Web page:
2007 GSA Denver Annual Meeting (28–31 October 2007)
Paper No. 144-42
Presentation Time: 8:00 AM-12:00 PM


TUURA, Megan, Geological Sciences, University of Michigan, Ann Arbor, MI 48109-1005, mtuura@umich.edu, BAUMILLER, Tomasz K., Museum of Paleontology, University of Michigan, Ann Arbor, MI 48109-1079, and MCNAMARA, Kenneth J., Department of Earth Science, University of Cambridge, Cambridge, CB2 3EQ, United Kingdom

Drill holes are important indicators of biotic interactions and can be used to address ecological and evolutionary questions. Drill holes in bivalves are often attributed to predation; their frequencies have been high since the Mesozoic Marine Revolution. However, reports of drillings in brachiopods are much less common and are primarily documented from the Paleozoic, indicating patchy spatial and temporal distributions. Until recently, few examples of drilling in Cenozoic brachiopods had been reported. However, several recent studies have reported localized high frequencies of drilled Cenozoic brachiopods in Europe, Africa, and the southwestern Pacific. Here we present data from Australia suggesting that on this southern continent Cenozoic brachiopods were also targets of predators.

We examined a number of different Cenozoic brachiopod genera (Tegulorhynchia, Aliquantula, Victorithyris, Austrothyris, Liothyrella, Epacrothyris, Diedrothyris, Stethothyris, Terebratulina, Giraliathyris) from the Carnarvon, Perth, Euclaand Murray Basins. There is an average drilling frequency of 16.1% which is much higher than the average Paleozoic frequency of <1%. The drill holes are cylindrical, and range from 0.1 to 2.0 mm (mean = 0.56 mm) in diameter. We attribute the drill holes to muricid gastropods because of their morphology. However generic identity of the predators is unknown because of the lack of aragonite preservation. Such high drilling frequency of brachiopods seems surprising given that brachiopods are commonly hypothesized to be inadequate prey items for gastropod predators. According to the “low nutritional value” hypothesis, brachiopods do not provide enough energy for their predators in the caloric content of their soft tissue. To evaluate this hypothesis, we used a cost-benefit approach quantifying the trophic interaction between a drilling predatory gastropod and its brachiopod prey by comparing the amount of energy needed to capture and consume the prey relative to the energy provided by the tissue of the eaten brachiopod. Even using conservative assumptions, out results indicate that from a calorific standpoint, brachiopods do provide enough energy for predatory gastropods, as indicated by the extent of drilling. We thus reject the “low nutritional value” hypothesis.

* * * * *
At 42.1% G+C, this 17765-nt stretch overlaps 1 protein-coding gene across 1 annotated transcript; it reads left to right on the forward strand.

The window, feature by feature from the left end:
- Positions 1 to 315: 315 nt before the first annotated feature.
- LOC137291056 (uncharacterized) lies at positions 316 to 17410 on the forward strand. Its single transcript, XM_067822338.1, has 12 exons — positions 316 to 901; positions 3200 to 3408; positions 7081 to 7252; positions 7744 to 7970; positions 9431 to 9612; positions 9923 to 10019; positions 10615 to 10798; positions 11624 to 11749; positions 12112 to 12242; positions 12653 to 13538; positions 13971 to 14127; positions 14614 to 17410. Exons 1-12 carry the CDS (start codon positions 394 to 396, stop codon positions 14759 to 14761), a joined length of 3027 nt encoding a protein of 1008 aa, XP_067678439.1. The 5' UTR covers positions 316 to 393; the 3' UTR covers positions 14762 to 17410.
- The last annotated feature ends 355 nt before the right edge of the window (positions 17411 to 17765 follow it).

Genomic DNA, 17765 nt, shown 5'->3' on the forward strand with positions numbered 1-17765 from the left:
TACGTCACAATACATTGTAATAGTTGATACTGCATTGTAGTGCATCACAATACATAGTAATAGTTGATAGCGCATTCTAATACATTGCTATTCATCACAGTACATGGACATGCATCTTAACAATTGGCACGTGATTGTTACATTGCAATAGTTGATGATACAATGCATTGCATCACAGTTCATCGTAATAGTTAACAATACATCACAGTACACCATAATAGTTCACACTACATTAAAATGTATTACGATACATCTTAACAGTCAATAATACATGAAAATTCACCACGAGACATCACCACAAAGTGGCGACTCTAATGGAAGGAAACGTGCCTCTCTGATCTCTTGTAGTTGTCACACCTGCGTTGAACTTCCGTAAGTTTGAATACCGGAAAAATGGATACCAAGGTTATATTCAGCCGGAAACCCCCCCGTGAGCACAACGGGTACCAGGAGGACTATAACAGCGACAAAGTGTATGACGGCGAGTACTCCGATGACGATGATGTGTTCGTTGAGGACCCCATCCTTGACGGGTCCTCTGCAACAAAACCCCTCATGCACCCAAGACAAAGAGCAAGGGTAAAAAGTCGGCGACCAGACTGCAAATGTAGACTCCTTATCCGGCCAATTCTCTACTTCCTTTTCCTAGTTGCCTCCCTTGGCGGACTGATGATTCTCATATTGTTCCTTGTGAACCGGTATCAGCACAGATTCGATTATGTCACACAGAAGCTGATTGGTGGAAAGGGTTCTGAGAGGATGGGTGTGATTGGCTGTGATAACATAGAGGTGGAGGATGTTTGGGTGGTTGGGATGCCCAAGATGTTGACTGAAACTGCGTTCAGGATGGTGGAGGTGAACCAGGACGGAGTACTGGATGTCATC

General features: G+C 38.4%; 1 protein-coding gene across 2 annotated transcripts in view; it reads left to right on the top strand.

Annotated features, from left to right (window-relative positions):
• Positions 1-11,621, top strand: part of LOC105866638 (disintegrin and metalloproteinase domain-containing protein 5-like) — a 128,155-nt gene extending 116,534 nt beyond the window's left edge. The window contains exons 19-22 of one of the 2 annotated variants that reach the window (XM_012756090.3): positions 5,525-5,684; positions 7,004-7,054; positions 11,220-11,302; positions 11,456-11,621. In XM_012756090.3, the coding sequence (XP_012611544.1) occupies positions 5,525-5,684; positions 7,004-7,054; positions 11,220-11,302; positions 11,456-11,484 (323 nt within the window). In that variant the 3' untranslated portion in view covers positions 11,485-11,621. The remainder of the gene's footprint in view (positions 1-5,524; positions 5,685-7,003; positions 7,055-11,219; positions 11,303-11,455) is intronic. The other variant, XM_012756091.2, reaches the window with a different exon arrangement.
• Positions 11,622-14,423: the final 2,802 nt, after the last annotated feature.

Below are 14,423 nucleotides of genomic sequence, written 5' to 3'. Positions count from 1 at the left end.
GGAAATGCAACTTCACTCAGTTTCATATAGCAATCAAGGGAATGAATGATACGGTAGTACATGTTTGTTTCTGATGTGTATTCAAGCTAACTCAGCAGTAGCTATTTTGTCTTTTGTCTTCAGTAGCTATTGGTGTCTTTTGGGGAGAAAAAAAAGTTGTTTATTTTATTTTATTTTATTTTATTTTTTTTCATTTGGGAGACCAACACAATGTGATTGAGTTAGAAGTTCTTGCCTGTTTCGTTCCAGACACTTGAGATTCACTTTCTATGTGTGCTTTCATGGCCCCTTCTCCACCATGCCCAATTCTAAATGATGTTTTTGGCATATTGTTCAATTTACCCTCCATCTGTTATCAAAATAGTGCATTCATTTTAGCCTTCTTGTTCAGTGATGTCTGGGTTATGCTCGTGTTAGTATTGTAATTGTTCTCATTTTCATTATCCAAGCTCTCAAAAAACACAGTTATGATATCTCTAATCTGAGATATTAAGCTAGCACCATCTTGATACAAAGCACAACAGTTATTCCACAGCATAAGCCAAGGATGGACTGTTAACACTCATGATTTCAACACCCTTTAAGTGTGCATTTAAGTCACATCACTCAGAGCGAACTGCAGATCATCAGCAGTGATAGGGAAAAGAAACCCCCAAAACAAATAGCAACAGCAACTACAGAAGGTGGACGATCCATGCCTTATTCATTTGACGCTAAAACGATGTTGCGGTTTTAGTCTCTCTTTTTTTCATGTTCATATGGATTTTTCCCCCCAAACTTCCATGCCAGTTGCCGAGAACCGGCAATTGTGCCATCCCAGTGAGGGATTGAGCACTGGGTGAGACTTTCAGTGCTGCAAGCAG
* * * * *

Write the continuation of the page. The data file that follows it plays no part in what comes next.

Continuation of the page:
2007 GSA Denver Annual Meeting (28–31 October 2007)
General Information for this Meeting
Session No. 144--Booth# 125
Paleontology (Posters) II: Environments, Ecosystems, and Interactions
Colorado Convention Center: Exhibit Hall E/F
8:00 AM-12:00 PM, Tuesday, 30 October 2007

Geological Society of America Abstracts with Programs, Vol. 39, No. 6, p. 403

© Copyright 2007 The Geological Society of America (GSA), all rights reserved. Permission is hereby granted to the author(s) of this abstract to reproduce and distribute it freely, for noncommercial purposes. Permission is hereby granted to any individual scientist to download a single copy of this electronic file and reproduce up to 20 paper copies for noncommercial purposes advancing science and education, including classroom use, providing all reproductions include the complete content shown here, including the author information. All other forms of reproduction and/or transmittal are prohibited without written permission from GSA Copyright Permissions.